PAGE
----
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Assertions for a specific person.

Name Description Original Text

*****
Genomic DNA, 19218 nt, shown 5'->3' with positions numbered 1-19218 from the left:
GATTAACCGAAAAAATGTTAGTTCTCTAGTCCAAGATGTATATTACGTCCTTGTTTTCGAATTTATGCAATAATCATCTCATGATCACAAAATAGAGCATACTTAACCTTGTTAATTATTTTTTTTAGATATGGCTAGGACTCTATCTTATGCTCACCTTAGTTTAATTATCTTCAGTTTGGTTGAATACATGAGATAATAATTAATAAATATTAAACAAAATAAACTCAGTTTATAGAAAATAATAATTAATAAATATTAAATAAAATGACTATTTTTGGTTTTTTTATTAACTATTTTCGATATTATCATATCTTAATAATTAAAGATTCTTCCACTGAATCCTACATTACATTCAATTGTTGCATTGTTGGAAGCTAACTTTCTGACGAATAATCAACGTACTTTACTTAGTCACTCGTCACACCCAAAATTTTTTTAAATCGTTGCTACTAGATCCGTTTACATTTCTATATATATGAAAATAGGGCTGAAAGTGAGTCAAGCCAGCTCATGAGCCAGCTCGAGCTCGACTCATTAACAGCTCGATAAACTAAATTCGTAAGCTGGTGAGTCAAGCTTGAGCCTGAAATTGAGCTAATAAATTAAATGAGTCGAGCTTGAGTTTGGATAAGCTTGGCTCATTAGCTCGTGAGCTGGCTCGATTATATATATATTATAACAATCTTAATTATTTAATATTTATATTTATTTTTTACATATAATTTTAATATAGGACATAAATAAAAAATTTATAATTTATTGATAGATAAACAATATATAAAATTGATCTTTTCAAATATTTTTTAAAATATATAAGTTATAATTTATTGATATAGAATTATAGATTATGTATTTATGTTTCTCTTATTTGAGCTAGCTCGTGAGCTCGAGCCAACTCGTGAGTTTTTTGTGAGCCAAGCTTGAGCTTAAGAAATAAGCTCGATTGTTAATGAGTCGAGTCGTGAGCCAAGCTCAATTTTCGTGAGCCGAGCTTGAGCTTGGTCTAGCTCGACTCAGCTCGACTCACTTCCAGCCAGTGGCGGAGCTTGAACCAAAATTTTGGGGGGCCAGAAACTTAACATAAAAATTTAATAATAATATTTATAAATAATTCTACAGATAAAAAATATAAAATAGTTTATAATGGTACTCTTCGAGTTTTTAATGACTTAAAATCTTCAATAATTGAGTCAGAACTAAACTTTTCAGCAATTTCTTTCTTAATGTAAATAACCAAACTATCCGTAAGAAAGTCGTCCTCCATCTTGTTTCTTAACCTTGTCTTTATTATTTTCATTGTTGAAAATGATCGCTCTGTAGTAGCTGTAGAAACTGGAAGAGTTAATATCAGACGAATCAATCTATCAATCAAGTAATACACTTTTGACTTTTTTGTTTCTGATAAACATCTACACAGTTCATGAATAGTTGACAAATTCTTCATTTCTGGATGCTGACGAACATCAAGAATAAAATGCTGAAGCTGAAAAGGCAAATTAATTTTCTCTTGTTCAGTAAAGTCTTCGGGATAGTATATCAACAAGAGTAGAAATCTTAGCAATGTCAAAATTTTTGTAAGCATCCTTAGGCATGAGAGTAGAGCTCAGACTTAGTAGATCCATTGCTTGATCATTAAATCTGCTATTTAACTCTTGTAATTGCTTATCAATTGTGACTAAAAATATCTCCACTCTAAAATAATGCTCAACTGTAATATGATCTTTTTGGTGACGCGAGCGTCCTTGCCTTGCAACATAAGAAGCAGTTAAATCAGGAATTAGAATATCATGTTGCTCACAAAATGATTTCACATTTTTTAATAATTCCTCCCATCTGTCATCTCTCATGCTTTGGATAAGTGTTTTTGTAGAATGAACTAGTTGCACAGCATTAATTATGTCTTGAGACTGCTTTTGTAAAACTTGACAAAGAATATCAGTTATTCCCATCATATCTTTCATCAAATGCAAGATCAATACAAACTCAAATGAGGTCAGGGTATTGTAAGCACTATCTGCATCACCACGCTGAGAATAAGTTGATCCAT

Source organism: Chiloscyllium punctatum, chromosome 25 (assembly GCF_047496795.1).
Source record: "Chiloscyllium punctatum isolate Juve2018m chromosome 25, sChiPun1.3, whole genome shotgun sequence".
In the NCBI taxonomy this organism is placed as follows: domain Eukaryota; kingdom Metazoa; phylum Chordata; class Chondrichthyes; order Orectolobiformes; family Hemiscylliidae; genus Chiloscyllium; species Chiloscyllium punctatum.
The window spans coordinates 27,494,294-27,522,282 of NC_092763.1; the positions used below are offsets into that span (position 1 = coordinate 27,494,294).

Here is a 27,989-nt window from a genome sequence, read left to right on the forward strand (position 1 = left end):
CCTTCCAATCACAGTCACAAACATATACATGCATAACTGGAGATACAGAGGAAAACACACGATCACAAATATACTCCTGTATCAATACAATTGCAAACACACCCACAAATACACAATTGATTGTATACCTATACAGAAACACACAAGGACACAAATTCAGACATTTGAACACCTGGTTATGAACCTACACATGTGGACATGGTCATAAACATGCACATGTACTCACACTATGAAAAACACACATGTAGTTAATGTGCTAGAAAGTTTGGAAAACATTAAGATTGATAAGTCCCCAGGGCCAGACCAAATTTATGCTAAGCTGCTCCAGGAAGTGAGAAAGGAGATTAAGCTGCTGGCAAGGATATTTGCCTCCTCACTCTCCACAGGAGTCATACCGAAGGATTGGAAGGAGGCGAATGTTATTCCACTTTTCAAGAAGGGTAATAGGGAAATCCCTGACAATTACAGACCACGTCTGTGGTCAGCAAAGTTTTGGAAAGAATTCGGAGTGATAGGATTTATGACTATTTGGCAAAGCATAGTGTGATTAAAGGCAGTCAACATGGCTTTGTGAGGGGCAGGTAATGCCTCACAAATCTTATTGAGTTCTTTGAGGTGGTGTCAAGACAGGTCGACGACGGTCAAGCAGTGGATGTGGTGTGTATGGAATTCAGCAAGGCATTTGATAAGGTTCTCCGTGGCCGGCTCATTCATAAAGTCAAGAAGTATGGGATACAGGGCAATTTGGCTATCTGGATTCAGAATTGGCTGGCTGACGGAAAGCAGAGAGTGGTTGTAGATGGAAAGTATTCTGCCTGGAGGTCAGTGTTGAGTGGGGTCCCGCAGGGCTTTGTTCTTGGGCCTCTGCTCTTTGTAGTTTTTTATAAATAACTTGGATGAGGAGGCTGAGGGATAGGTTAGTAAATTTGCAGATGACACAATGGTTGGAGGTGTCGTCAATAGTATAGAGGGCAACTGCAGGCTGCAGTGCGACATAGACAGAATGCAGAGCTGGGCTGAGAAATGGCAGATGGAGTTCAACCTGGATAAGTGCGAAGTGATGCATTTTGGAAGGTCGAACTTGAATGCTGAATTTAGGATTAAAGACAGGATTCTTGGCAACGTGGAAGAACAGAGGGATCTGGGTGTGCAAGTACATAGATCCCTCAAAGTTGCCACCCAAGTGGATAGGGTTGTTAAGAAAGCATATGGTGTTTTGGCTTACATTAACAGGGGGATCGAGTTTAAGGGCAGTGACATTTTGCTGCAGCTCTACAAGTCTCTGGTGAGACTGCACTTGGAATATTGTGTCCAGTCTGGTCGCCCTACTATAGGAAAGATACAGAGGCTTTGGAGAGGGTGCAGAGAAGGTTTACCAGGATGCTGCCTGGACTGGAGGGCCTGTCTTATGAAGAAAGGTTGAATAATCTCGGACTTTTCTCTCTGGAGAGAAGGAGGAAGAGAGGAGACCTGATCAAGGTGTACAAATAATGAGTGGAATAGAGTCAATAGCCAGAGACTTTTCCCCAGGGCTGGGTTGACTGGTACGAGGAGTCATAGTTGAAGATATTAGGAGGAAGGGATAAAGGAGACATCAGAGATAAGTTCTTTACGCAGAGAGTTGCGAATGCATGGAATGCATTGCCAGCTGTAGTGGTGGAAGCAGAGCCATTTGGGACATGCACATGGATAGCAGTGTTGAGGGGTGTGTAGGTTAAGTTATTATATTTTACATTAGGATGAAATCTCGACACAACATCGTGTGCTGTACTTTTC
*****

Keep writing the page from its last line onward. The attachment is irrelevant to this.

Elizabeth HardmanA young girl of Cleworth in the County of Lancastershire in the parish of Leigh, known to be the sister of Margaret Hardmen and belong to the Starchie household, alleged to be afflicted with fits by Edmund Hartlay. Hardman is found under a bed making a hole in the wall, saying that she will be drawn through it to Heaven. She is alleged to have been able to predict her fits and the details of them, and attributed this knowledge to a white dove. At one point, she and Eleanor Holland were unable to eat for three days and nights, nor speak to anyone but one another except " to ther lads. saue that their lads gaue them leaue (as the said) the one to eate a toast & drink, the other a sower milk posset." Hartley is said to have been angry that the ate, even with permission, and made them vomit it up. At a dinner, Holland and the Hardman sisters were thrown back, their bodies swelled, their faces disfigured, and strange motion was observed from within their bodies. At one time, Harman describes her possessor as being like an urchin, who went through a tiny hole in the parlor and returned in a foul shape promising her gold if he gave her leave to possess her again; he threatened to throw her into the fire and break her neck when she resisted. At another time, he came to her in the shape of a bear with fire in its mouth, which terrified her into running away; she was caught and showed two bags, one of silver and one of gold, and promised nine times as much but she resisted. He came next in the shape of an ape, again promising gold, threatening to cast her out the window or into the fire, and departed with a shriek.(Image 5, 6, 8, 10)The 1. or. 2. weeke of Lent Mistres Starchie required them all. 5. to tell her how they were handled, that certaine knowledge might be had thereof to the preachers: they all; answered, that an angell like a doue was come from god, & that they must follow him to heauen, which way soeuer he would lead them, though it were through neuer so litle a hole, for he toulde them he coulde drawe them through, and soe they ran vnder the beds, And Elizabeth Hardman was vnder a bedde making a hole, and beinge asked what she did? she said that she must goe through the wall for she on the one side, and her lad on the other would soone make a hole. she would (on a time) haue leaped out of the casement through the glasse windowe. About a fortnight or. 3. weekes before their deliuery, Elinor Hollande and Elizabeth Hardman foretould how many fits they shoulde haue before they slept. and to morrowe quoth El. Hol. in the forenoone I must haue a fit of 3 howers long. when the tyme came shee bad them set the hower glasse. they set it behind her out of her sight, her eys also was closed. she was senclesse, & speachlesse, saue the noting of the time, which she truly noted: saying, ther is a quareter, the halfe hower, and as the glasse was runne out, she sayd turne the glasse, & thus did she 3. tymes or 3. howers. after comming to herselfe she said Iesus blesse mee. which all of them vsually said at the end of ther fites. In like manner did El. Hard. for 2. howers, who beinge demaunded how the knewe this, answered that a white Doue told them so. [...] About the 21. of March El. Hol. & El. Hard. for 3 daye & 3 nights to gether could nether eate nor drinke, nor speake to any except it were on to another, & to ther lads. saue that their lads gaue them leaue (as the said) the one to eate a toast & drink, the other a sower milk posset. And it. notwiihstanding that permissio[n] thei said he was angry that thei had eaten. & told them that thie should not be quiet, vntil the had cast it vp a gaine so the vomited saying, take it to thee, here it is againe, for thou gauest vs lisence to eate it, & nowe thou art angry. & if the went about to swallow a litle drink the were so taken by the throat, that the pict Illegible word vp againe. [...] Shortly after our comming, as we sat at dinner, came in Margaret Hardman and hir sister, & El: Holland on after another like players to bid vs welcom: forasmuch as no body sent for me said one of them, I am come of my owne accord. And hauing thus spoken shee was throwen backward on a forme, and so all 3. were frangely & greuosly tormented. Their faces (as I remember) were disSingle illegible letterigured, their bodyes (I am sure) greatly swelled, & such a sensible stiring & rumbling within their bodyes, as to ones sight and feling they had some quick thing within each of them: and not only so, but such a violent mouing there was also in their inward parts: (especially in M. Hardman) as was easily harde of vs that were present. [...] El. Hard said, it was like an vrchin, and went through a very litle hole (as she thought) out of the parler, but out of hand returned a gaine in a very foule shape promising her golde, and whatsoeuer shee would desier, if she would giue him leaue to enter againe, but she yealded not. then he threatened to cast her into a pit, saying somtime thou wilt go a lone. he said also, he would cast her into the fyre, and breake her neck, but she resisting he departed like an vrchine. [...] El. Hard. said he came like a beare with fyer in his mouth wherwith she was so terrifyed that she lept quite out of her bed, and rann from him, she wist not whither: but one of the company stayed her. Then he desyred her to open her mouth, as he opened his, shewing her two bagges, one of siluer an other of gold, promising her 9 times as much but not preuayling he ran away as a beare that breakes loose from the stake when she was layd downe and prayed, he came agayn like an ape, promising her golde &c, at her pleasure. Then he menaced to cast her out of the windowe, and into the fyer if euer she stood neare it, and so departed: very foule & with an horrible scryke.()